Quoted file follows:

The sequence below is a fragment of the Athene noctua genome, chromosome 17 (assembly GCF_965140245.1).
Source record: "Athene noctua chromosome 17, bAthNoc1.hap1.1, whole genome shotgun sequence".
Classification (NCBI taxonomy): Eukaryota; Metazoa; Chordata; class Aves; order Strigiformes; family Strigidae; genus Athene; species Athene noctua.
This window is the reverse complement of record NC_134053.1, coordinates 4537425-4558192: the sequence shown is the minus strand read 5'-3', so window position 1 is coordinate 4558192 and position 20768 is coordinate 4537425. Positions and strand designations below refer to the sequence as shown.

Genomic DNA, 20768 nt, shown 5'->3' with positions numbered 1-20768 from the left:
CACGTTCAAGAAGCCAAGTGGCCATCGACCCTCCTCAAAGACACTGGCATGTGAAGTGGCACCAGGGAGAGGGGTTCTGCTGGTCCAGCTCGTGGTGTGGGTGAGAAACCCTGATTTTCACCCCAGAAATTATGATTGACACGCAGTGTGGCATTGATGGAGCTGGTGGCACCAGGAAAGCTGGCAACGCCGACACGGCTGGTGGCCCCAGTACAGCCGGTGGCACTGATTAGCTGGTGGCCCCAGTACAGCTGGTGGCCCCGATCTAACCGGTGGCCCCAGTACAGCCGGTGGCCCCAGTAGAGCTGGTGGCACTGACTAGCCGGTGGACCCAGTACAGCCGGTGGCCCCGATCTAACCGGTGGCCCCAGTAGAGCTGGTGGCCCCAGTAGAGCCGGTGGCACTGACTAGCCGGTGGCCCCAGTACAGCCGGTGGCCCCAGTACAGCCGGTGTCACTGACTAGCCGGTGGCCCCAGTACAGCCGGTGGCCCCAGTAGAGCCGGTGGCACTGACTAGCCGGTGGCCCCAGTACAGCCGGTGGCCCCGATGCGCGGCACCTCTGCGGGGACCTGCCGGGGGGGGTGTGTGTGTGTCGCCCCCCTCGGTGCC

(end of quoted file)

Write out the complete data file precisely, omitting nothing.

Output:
The sequence below is a fragment of the Athene noctua genome, chromosome 17 (assembly GCF_965140245.1).
Source record: "Athene noctua chromosome 17, bAthNoc1.hap1.1, whole genome shotgun sequence".
Classification (NCBI taxonomy): Eukaryota; Metazoa; Chordata; class Aves; order Strigiformes; family Strigidae; genus Athene; species Athene noctua.
This window is the reverse complement of record NC_134053.1, coordinates 4537425-4558192: the sequence shown is the minus strand read 5'-3', so window position 1 is coordinate 4558192 and position 20768 is coordinate 4537425. Positions and strand designations below refer to the sequence as shown.

Genomic DNA, 20768 nt, shown 5'->3' with positions numbered 1-20768 from the left:
CACGTTCAAGAAGCCAAGTGGCCATCGACCCTCCTCAAAGACACTGGCATGTGAAGTGGCACCAGGGAGAGGGGTTCTGCTGGTCCAGCTCGTGGTGTGGGTGAGAAACCCTGATTTTCACCCCAGAAATTATGATTGACACGCAGTGTGGCATTGATGGAGCTGGTGGCACCAGGAAAGCTGGCAACGCCGACACGGCTGGTGGCCCCAGTACAGCCGGTGGCACTGATTAGCTGGTGGCCCCAGTACAGCTGGTGGCCCCGATCTAACCGGTGGCCCCAGTACAGCCGGTGGCCCCAGTAGAGCTGGTGGCACTGACTAGCCGGTGGACCCAGTACAGCCGGTGGCCCCGATCTAACCGGTGGCCCCAGTAGAGCTGGTGGCCCCAGTAGAGCCGGTGGCACTGACTAGCCGGTGGCCCCAGTACAGCCGGTGGCCCCAGTACAGCCGGTGTCACTGACTAGCCGGTGGCCCCAGTACAGCCGGTGGCCCCAGTAGAGCCGGTGGCACTGACTAGCCGGTGGCCCCAGTACAGCCGGTGGCCCCGATGCGCGGCACCTCTGCGGGGACCTGCCGGGGGGGGTGTGTGTGTGTCGCCCCCCTCGGTGCC